Hours after the US threatened to impose sanctions on those responsible for violence during upcoming elections in the Democratic Republic of Congo (DRC), a senior official from the African nation has said he is on a "pleading mission" to request Washington to not have sanctions against the country.

Barnabe Kikaya, a senior adviser to DRC President Joseph Kabila, said on Friday (16 September) that he was going to appeal to the US officials against the imposition citing it could hurt the process of holding the country's first peaceful transition of power.

Washington warned of sanctions against political parties and leader for delaying elections, which are due on 27 November. The delay has led to protests and arrests as Kabila, who took charge after his father was assassinated in 2001, is reportedly trying to extend his term.

Kikaya told Reuters that he has informed the US that Kabila was not seeking to extend his term.

"I'm in a pleading mission because there are two resolutions that were pending in the House to impose sanctions on Congolese officials," Kikaya said. "My mission is to plead with American officials and to prove to them that sanctions are not a solution to help us resolve our problems."

According to the Congolese constitution, he is required to step down at the end of his second term. But critics and the opposition fear the president is trying to cling to power ignoring the legal limit to be in the position for only two terms.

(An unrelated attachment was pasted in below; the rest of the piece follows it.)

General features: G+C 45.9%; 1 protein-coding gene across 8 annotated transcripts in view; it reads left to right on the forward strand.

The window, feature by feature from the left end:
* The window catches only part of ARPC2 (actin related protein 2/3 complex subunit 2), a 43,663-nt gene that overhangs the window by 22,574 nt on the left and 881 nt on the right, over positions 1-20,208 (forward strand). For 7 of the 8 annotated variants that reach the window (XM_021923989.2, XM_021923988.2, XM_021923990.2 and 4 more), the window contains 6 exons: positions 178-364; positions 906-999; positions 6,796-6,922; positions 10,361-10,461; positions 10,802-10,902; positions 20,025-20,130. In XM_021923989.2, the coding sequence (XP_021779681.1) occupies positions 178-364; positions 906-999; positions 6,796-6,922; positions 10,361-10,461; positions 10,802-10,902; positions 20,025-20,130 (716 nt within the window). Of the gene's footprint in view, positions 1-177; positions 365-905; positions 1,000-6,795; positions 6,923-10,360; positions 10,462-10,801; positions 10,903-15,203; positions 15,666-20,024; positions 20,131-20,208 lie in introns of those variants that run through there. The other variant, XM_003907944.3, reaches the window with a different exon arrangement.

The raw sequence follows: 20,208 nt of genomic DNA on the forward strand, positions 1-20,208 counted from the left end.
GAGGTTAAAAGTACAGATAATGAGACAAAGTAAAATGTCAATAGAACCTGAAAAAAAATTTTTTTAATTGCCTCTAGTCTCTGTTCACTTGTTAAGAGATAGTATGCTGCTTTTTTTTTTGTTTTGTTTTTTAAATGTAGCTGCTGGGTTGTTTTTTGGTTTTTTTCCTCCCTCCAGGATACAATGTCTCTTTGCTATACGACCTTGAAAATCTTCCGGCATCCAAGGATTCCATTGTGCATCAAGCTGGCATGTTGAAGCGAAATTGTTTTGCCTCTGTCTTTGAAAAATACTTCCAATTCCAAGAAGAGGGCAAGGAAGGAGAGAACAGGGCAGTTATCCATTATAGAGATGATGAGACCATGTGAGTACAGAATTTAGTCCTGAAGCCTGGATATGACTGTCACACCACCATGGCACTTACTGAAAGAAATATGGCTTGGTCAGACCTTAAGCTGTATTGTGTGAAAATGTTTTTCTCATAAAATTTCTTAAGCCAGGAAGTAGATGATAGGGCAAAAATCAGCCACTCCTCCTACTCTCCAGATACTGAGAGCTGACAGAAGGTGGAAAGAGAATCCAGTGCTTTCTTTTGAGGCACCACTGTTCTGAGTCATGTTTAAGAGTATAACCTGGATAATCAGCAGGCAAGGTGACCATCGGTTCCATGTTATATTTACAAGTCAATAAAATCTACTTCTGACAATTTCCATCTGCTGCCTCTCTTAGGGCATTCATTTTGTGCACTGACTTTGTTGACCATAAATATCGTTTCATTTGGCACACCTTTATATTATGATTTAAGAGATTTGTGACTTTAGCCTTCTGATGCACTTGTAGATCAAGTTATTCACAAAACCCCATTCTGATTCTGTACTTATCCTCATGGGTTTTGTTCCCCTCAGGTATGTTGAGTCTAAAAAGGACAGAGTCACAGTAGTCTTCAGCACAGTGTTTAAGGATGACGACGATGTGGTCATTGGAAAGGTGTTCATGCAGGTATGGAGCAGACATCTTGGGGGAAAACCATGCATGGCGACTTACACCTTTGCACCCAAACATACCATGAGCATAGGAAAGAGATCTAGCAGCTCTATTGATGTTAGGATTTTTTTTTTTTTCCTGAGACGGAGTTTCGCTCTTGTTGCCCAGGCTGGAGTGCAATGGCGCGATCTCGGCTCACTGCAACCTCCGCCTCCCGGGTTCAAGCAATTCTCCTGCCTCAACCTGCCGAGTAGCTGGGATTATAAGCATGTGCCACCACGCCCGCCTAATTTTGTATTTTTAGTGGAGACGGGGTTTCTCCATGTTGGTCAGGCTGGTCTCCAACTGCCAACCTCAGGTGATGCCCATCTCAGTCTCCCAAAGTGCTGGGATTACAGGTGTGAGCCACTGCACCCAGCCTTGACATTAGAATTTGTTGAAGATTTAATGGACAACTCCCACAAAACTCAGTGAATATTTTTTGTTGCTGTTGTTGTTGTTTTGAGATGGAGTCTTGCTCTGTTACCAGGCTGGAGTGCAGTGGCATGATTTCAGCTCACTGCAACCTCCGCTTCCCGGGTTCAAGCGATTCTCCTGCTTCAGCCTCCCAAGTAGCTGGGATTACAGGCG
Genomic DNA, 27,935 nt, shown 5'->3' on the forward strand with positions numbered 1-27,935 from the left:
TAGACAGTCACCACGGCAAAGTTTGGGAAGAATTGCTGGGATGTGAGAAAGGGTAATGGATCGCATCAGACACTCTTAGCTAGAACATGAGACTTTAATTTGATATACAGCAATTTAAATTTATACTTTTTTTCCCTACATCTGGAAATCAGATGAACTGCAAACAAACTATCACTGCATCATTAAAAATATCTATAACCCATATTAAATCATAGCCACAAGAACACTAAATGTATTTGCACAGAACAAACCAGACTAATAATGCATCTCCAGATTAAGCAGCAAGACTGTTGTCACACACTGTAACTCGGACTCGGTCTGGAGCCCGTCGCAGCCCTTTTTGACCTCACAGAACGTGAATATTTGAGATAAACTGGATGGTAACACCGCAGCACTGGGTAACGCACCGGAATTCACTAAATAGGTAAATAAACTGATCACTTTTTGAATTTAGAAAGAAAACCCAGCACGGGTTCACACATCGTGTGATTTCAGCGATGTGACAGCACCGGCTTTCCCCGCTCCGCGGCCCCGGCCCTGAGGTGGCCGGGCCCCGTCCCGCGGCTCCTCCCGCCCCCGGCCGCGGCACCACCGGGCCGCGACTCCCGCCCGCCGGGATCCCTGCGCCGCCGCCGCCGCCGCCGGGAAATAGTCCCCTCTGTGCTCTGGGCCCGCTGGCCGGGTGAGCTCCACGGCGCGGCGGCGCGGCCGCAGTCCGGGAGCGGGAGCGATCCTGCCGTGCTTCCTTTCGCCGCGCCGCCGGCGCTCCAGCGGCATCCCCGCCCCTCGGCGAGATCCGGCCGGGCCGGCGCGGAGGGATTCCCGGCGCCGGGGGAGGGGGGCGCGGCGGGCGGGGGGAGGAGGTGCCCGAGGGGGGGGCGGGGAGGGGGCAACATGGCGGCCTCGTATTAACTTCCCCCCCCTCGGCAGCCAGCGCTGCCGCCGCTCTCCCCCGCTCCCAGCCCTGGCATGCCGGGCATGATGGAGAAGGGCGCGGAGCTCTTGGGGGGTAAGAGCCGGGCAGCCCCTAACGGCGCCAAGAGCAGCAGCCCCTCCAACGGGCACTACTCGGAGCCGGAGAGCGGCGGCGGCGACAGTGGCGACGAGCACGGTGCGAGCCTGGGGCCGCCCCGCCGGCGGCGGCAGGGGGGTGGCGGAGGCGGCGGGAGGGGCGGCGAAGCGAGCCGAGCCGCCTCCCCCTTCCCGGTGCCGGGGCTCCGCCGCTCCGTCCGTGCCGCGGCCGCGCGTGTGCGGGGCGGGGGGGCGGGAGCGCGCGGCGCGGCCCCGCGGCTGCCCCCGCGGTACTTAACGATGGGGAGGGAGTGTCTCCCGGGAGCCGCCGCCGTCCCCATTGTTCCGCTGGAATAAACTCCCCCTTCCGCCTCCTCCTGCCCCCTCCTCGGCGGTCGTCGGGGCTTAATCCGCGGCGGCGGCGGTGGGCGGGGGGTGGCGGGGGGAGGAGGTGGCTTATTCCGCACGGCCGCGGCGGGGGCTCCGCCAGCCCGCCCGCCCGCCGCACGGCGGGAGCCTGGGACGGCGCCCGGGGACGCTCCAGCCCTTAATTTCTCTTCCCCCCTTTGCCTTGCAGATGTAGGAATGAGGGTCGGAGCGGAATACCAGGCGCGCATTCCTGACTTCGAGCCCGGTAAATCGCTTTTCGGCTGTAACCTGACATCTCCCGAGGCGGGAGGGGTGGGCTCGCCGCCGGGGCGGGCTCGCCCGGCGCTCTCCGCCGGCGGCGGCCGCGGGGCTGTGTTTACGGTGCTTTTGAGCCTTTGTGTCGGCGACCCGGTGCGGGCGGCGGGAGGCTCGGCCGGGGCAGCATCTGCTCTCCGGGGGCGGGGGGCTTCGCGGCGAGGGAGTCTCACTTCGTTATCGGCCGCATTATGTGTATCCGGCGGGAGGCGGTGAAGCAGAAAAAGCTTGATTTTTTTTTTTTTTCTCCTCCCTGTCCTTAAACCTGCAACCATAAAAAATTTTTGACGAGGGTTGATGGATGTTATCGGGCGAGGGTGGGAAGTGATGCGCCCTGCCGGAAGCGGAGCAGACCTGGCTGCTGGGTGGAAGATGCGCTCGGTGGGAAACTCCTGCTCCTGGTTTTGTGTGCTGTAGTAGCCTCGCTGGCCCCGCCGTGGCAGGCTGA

Although the US has said it would support talks between the warring parties, it said there was still a lack of clarity over what exactly the agreement would include. Speaking on the condition of anonymity, the official told Reuters that Washington wants to make sure the Congolese government include all the related parties – opposition and civil society too - in the discussions.

DRC election protest
Supporters of Congolese President Joseph Kabila carry his portrait photographs during a pro-government rally in the Democratic Republic of Congo's capital Kinshasa in July REUTERS/Kenny Katombe

The US on Friday (16 September) insisted that it was "ready to impose additional targeted sanction on perpetrators".

A statement released by the state department said, it was calling on all sides to "reject violence and inflammatory rhetoric during this transition and believes that any individuals responsible for perpetrating violence of repression, or for inciting imminent violence, should be held accountable."